Selma just pulled at my heart

Published 12:23am Friday, April 6, 2012

How did you come to live in Selma? How did two Harvard educated lawyers come to live in a small town in the Alabama Black Belt? I still get variations of these questions after nearly 41 years. During the 2012 Selma to Montgomery March, these questions came many times. They came up last week and again this week. I shared with some the story of how we came to live in Selma. Now I want to share the story with you.

In the fall of 1971, I drove from Huntsville to Montgomery to Selma. I later learned that this route was 50 miles out of the way because I did not need to go to Montgomery to get to Selma. It turned out to be critical that I took this route. I didn’t know anyone personally in Selma. Nor did I know where I would go in Selma or what I would do. I just knew I had to come to Selma.

I crossed the infamous Edmund Pettus Bridge, traveled one block, turned right and traveled one more block. The scene at Alabama Avenue and Washington Street, the heart of Selma’s Black business district, stopped me and my car. People were going about their business this Saturday morning but there was something powerful in their presence. I instantly knew this was where I was supposed to live and work. I began that very moment figuring how to best persuade Rose Mary Gaines Sanders to come to Selma with me.

We need to go back before this moment of decision to understand why I was in Selma by myself. To be blunt, Rose (now Faya Rose Toure’) refused to come with me. She said Selma was out of the question as a place to live and work. Her father’s brother, Jethro Gaines, had lived in Selma operating a small store until he died. She had personal experiences with Selma in the 50’s and 60’s that were not at all positive.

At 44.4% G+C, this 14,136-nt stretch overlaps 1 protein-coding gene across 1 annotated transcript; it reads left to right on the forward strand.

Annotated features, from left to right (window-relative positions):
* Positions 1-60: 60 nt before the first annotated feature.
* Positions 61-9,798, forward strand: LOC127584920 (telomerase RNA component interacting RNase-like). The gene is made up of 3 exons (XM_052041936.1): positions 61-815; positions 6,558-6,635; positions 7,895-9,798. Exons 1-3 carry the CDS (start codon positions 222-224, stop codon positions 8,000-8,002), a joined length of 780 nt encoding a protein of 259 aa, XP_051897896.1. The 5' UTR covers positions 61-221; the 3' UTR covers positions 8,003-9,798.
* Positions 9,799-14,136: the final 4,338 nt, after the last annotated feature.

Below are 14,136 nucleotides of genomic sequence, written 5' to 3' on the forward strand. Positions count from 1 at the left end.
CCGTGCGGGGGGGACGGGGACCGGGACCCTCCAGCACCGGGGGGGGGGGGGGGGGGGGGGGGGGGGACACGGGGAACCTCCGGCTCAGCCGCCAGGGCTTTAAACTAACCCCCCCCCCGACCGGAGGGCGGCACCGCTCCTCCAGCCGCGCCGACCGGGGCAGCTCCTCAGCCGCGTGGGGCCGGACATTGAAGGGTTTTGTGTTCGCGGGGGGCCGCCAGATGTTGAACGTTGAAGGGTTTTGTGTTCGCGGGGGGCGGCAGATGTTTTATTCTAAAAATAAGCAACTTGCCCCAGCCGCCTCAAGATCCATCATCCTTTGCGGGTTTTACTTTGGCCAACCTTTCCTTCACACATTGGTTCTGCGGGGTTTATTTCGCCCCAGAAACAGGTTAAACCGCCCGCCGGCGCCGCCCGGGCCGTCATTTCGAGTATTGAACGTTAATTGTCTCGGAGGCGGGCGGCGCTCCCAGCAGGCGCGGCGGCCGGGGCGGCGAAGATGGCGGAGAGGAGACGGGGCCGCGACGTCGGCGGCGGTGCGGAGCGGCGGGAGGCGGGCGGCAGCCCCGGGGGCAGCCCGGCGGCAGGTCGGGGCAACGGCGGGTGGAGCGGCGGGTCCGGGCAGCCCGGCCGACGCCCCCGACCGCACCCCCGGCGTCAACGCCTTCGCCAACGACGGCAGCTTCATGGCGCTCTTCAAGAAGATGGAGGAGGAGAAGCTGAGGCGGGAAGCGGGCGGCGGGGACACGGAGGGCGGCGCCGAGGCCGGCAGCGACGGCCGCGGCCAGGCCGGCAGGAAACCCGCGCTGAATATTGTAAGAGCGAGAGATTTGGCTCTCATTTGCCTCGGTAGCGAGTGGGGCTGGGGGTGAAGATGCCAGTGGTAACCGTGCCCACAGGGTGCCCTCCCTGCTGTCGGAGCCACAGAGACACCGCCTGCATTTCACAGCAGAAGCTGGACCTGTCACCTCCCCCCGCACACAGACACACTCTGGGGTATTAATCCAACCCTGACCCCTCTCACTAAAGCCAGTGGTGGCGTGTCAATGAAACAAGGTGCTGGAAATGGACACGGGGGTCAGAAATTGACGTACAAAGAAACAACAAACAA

I wanted to practice law in Mobile, which was about 25 miles from Bay Minette, where my folks lived. Faya Rose had ruled out Mobile. Both her mother and father were from Mobile and she felt strongly it was not the place for her. I freely acquiesced in that decision.

After we returned from a year in West Africa on a joint Ford Foundation Fellowship, we worked for the poor with the Madison County Legal Aid Society in Huntsville. We were on Reginald Heber Smith Fellowships but within a couple months we knew this was not the situation for us. In an effort to find the right place to live and work, we visited a number of places including Montgomery, Tuskegee, Dothan, Bessemer and Tuscaloosa, but none felt right. I suggested Selma, which met implacable resistance from Faya Rose. But I still felt strongly about at least visiting Selma. That’s why I traveled the 250 miles from Hunstville by myself this Saturday morning and found myself on Alabama and Washington.

I knew it would not be enough just to tell Faya Rose that I had these strong feelings so I gathered my facts. Selma was almost half Black (48 percent), the county was majority Black and was surrounded by majority Black counties on three sides — Lowndes, Wilcox and Perry. There was one Black lawyer in the entire west Alabama Black Belt. We could be of real service here. The people needed us.

None of these arguments moved Faya Rose. Yet, I still felt so strongly about Selma. We continued at loggerheads for some time. Finally, we struck a deal: I would choose where we would live for the first five years and wherever that was she would go. After five years, she would choose where we would live and I would go wherever she chose. I moved to Selma in the fall of 1971 and Rose followed in the spring of 1972.

Faya Rose is a strong, intelligent, assertive, outspoken Black woman who dresses differently and responds intensely to injustice of whatever stripe. This is a tough combination for any small place, even Selma. Faya Rose loves big cities and thrives in them. I love small towns and thrive in them. Small towns are hard on her. Big cities are hard on me. After five years, we revisited the agreement. She said, “I really need to leave Selma but the people really need you. I will stay another five years.” I felt strongly the people needed Faya Rose as much as they needed me, if not more.

Every five years we assess where we will live the next five years. Each time the same decision is made for the same reasons. It was 40 years last fall and eight assessments later. Since Faya Rose has lived where she did not want to for so many years, I will not hold her to this five-year agreement. I will go wherever she chooses for the next five years. Forty years of sacrifice is a whole lot. Let me be clear. Faya Rose is not currently asking me to leave Selma. However, I know the issue may arise at any moment. I also know how I will respond.


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